FIG. 3 is an illustrative block diagram showing the structural and functional components of a preferred embodiment of a wireless emergency light assembly of the present invention;

FIG. 4 is an illustrative block diagram showing the structural and functional components of another embodiment of a wireless emergency light assembly of the present invention;

FIG. 5 is an illustrative block diagram showing the structural and functional components of still another embodiment of a wireless emergency light assembly of the present invention;

FIG. 6 is an illustrative sample computer screen display of the present invention wireless emergency lighting system for a commercial airplane, showing the radio transmission coverage of each control modules the present invention wireless emergency lighting system;

FIG. 7 is an illustrative functional logic block diagram of the micro processor unit of the wireless emergency light assemblies of the present invention wireless emergency lighting system;

FIG. 8 is an illustrative functional system logic block diagram of the present invention wireless emergency lighting system;

FIG. 9 is an illustrative sample data format diagram showing the format of the data stored in the read-only memory (RAM) device of each emergency lighting assembly of the present invention wireless emergency lighting system;

FIG. 10 is an illustrative sample database diagram showing the raw data stored in the RAM devices of the control modules of the present invention wireless emergency lighting system;

FIG. 11 is an illustrative sample database diagram showing the raw data sum stored in the RAM devices of the control modules of the present invention wireless emergency lighting system;

FIG. 12 is an illustrative sample computer screen display of the present invention wireless emergency lighting system for a commercial airplane, showing the system in the 100% operational status;

FIG. 13 is an illustrative sample computer screen display of the present invention wireless emergency lighting system for a commercial airplane, showing the system in the dispatchable status;

FIG. 14 is an illustrative sample computer screen display of the present invention wireless emergency lighting system for a commercial airplane, showing the system in the non-dispatchable status with identification of the problem needs to be solved to make the system dispatchable;

FIG. 15 is an illustrative sample computer screen display of the present invention wireless emergency lighting system for a commercial airplane, showing the system in the non-dispatchable status with identification of the problems need to be solved to make the system 100% operational; and

FIG. 16 is an illustrative block diagram showing the structural and functional components of an airplane wireless emergency lighting system as an preferred embodiment of the present invention.

DETAILED DESCRIPTION OF THE PREFERRED EMBODIMENTS

Although specific embodiments of the present invention will now be described with reference to the drawings, it should be understood that such embodiments are by way of example only and merely illustrative of but a small number of the many possible specific embodiments which can represent applications of the principles of the present invention. Various changes and modifications obvious to one skilled in the art to which the present invention pertains are deemed to be within the spirit, scope and contemplation of the present invention as further defined in the appended claims.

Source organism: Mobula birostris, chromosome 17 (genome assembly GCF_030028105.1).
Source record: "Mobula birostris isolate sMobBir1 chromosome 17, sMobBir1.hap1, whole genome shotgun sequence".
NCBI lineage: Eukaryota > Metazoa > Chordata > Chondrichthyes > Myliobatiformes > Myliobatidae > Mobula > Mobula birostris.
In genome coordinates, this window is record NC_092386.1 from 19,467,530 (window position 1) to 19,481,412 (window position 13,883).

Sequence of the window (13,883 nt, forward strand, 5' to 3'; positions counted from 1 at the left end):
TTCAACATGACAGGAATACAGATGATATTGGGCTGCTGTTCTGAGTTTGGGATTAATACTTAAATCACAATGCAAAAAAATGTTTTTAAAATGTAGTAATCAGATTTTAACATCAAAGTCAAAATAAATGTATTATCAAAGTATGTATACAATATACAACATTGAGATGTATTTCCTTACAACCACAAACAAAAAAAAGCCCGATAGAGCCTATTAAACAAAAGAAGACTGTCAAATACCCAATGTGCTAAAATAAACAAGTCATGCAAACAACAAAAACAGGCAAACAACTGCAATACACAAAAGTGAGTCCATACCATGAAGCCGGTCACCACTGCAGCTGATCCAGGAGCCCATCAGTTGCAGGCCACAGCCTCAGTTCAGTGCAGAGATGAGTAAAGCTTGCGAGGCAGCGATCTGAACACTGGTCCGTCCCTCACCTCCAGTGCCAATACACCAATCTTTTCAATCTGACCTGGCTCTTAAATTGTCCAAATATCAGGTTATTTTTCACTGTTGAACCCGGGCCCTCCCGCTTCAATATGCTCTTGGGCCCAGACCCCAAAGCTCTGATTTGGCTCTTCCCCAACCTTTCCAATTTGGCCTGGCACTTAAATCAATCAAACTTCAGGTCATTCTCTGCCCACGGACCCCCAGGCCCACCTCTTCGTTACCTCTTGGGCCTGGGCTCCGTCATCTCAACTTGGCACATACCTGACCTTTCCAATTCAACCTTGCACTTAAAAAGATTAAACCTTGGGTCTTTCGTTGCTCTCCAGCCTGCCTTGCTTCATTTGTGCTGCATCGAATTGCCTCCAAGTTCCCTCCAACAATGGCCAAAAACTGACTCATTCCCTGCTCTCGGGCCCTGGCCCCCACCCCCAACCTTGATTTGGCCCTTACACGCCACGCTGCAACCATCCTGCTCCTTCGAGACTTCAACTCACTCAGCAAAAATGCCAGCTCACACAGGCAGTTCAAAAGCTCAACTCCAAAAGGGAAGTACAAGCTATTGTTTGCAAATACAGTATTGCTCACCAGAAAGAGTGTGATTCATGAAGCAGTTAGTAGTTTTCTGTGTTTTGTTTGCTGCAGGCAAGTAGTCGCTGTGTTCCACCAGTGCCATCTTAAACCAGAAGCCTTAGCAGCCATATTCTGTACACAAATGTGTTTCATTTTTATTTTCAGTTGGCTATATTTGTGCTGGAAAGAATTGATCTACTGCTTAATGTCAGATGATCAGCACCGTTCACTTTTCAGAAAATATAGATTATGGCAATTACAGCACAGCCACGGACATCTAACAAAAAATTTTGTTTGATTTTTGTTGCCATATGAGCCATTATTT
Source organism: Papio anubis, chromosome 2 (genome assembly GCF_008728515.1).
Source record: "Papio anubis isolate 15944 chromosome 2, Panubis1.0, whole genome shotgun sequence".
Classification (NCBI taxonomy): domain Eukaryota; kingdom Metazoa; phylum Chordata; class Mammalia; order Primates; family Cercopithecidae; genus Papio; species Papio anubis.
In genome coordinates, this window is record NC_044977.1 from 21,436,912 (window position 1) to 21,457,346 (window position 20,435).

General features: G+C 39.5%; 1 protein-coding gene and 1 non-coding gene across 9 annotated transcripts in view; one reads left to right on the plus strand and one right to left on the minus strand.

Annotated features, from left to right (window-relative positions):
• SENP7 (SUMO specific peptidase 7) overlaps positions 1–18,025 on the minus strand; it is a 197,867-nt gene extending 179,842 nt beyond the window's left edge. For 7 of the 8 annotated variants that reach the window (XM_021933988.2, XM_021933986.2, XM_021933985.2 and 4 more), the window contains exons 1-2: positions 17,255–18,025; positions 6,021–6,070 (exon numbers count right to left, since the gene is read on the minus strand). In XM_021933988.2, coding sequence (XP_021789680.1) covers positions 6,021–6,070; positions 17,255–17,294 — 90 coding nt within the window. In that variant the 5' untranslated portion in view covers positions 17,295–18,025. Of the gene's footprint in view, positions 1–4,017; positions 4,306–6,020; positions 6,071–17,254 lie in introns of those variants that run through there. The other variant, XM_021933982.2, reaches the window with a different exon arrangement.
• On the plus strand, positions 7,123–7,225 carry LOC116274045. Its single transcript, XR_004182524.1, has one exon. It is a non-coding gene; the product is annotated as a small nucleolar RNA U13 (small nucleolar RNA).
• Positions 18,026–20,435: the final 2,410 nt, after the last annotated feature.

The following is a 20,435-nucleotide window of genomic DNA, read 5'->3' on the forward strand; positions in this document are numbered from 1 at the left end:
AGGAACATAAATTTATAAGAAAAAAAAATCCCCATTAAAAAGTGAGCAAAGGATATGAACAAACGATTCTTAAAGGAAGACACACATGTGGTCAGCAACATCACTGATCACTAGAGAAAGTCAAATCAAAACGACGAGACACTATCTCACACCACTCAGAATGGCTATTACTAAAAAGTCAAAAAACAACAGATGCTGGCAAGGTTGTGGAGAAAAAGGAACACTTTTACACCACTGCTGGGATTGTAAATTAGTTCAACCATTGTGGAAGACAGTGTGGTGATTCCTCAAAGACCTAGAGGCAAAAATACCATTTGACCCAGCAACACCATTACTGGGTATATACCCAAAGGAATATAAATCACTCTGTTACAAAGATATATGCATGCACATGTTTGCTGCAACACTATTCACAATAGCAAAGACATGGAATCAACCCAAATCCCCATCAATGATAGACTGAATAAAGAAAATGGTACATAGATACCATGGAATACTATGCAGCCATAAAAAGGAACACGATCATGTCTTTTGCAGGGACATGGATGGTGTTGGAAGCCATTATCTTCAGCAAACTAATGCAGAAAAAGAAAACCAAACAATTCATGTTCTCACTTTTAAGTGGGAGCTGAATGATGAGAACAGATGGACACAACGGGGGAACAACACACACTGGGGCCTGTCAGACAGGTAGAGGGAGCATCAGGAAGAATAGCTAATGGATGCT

The present invention is a system for testing and operating discrete wireless components which are separately and individually installed in a physical structure.

A preferred embodiment of the present invention is a wireless emergency lighting system for transportation vehicle such as a commercial airplane.

Referring to FIG. 1, there is shown the preferred embodiment of the present invention wireless emergency lighting system 10 installed on a commercial airplane. The wireless emergency lighting system 10 includes a multiplicity of wireless emergency light assemblies 12, a multiplicity of control modules 14, a flight deck emergency lights test switch 16, a system evaluation status indicator 18, and a computer 20.

Referring to FIG. 2, the multiplicity of wireless emergency light assemblies 12 may include wireless emergency lights 22, wireless exit identifications 24, wireless exit markers 26, and wireless exit locators 28. The wireless exit identifications 24, wireless exit markers 26, and wireless exit locators 28 are all located near the airplane's emergency exit doors or openings. The wireless emergency lights 22 are strategically located in the airplane's main cabin along one or more aisles.

The wireless emergency lights 12 may be mounted on the floor or the aisle seats, or at any suitable places. Each light assembly 12 has two lamps facing opposite directions for illuminating both side of the light assembly 12. The distance between the light assemblies 12 is arranged such that lumination power from one lamp alone can cover the space between two light assemblies 12. This means that the space between two light assemblies 12 is redundantly illuminated by two lamps: one lamp from a light assembly 12 on one end of the space and another lamp from a light assembly 12 on the opposite end of the space. This redundancy ensures that even if a lamp of one light assembly 12 is malfunctioned, its adjacent space will still be illuminated by a lamp of the next light assembly 12.

Referring again to FIG. 1, the control modules 14, flight deck emergency lights test switch 16, system evaluation status indicator 18 and emergency lights diagnostic computer 20 are all connected by hardwiring to the airplane's emergency lights control bus 30 which is also part of the airplane's central electrical bus.